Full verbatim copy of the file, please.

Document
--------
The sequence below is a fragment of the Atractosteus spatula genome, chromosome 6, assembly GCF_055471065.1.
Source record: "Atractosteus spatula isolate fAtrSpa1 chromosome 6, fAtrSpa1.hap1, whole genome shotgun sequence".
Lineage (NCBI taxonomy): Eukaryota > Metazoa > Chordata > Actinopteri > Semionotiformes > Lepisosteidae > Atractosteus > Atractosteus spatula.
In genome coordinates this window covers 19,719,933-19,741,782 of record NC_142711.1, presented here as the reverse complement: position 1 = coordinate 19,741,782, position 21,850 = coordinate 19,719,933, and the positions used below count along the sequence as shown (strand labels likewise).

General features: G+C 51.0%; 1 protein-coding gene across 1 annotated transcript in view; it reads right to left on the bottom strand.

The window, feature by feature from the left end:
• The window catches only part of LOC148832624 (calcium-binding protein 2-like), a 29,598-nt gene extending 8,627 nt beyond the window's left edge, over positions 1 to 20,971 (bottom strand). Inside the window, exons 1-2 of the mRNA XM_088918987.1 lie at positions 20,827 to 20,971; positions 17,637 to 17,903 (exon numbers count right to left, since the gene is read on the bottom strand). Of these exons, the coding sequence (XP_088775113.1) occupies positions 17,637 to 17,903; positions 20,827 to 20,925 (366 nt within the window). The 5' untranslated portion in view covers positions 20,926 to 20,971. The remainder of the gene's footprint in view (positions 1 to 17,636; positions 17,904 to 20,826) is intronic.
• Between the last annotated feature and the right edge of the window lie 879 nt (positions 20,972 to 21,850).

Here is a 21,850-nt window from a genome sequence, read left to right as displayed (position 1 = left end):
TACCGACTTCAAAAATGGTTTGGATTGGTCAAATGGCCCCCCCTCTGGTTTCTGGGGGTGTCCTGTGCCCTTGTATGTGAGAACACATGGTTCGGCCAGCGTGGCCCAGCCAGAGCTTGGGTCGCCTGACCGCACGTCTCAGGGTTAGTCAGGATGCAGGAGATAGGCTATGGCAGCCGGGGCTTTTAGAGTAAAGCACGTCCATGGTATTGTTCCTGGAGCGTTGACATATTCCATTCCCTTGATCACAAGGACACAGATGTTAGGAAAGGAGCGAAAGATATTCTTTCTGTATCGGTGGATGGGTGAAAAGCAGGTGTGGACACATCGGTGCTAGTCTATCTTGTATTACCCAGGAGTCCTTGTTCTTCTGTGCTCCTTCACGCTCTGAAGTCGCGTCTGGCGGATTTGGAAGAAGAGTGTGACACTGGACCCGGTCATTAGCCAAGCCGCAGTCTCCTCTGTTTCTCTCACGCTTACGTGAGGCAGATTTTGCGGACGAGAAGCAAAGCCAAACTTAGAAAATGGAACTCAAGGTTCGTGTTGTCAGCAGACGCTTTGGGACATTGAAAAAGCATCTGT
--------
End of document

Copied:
The sequence below is a fragment of the Atractosteus spatula genome, chromosome 6, assembly GCF_055471065.1.
Source record: "Atractosteus spatula isolate fAtrSpa1 chromosome 6, fAtrSpa1.hap1, whole genome shotgun sequence".
Lineage (NCBI taxonomy): Eukaryota > Metazoa > Chordata > Actinopteri > Semionotiformes > Lepisosteidae > Atractosteus > Atractosteus spatula.
In genome coordinates this window covers 19,719,933-19,741,782 of record NC_142711.1, presented here as the reverse complement: position 1 = coordinate 19,741,782, position 21,850 = coordinate 19,719,933, and the positions used below count along the sequence as shown (strand labels likewise).

General features: G+C 51.0%; 1 protein-coding gene across 1 annotated transcript in view; it reads right to left on the bottom strand.

The window, feature by feature from the left end:
• The window catches only part of LOC148832624 (calcium-binding protein 2-like), a 29,598-nt gene extending 8,627 nt beyond the window's left edge, over positions 1 to 20,971 (bottom strand). Inside the window, exons 1-2 of the mRNA XM_088918987.1 lie at positions 20,827 to 20,971; positions 17,637 to 17,903 (exon numbers count right to left, since the gene is read on the bottom strand). Of these exons, the coding sequence (XP_088775113.1) occupies positions 17,637 to 17,903; positions 20,827 to 20,925 (366 nt within the window). The 5' untranslated portion in view covers positions 20,926 to 20,971. The remainder of the gene's footprint in view (positions 1 to 17,636; positions 17,904 to 20,826) is intronic.
• Between the last annotated feature and the right edge of the window lie 879 nt (positions 20,972 to 21,850).

Here is a 21,850-nt window from a genome sequence, read left to right as displayed (position 1 = left end):
TACCGACTTCAAAAATGGTTTGGATTGGTCAAATGGCCCCCCCTCTGGTTTCTGGGGGTGTCCTGTGCCCTTGTATGTGAGAACACATGGTTCGGCCAGCGTGGCCCAGCCAGAGCTTGGGTCGCCTGACCGCACGTCTCAGGGTTAGTCAGGATGCAGGAGATAGGCTATGGCAGCCGGGGCTTTTAGAGTAAAGCACGTCCATGGTATTGTTCCTGGAGCGTTGACATATTCCATTCCCTTGATCACAAGGACACAGATGTTAGGAAAGGAGCGAAAGATATTCTTTCTGTATCGGTGGATGGGTGAAAAGCAGGTGTGGACACATCGGTGCTAGTCTATCTTGTATTACCCAGGAGTCCTTGTTCTTCTGTGCTCCTTCACGCTCTGAAGTCGCGTCTGGCGGATTTGGAAGAAGAGTGTGACACTGGACCCGGTCATTAGCCAAGCCGCAGTCTCCTCTGTTTCTCTCACGCTTACGTGAGGCAGATTTTGCGGACGAGAAGCAAAGCCAAACTTAGAAAATGGAACTCAAGGTTCGTGTTGTCAGCAGACGCTTTGGGACATTGAAAAAGCATCTGT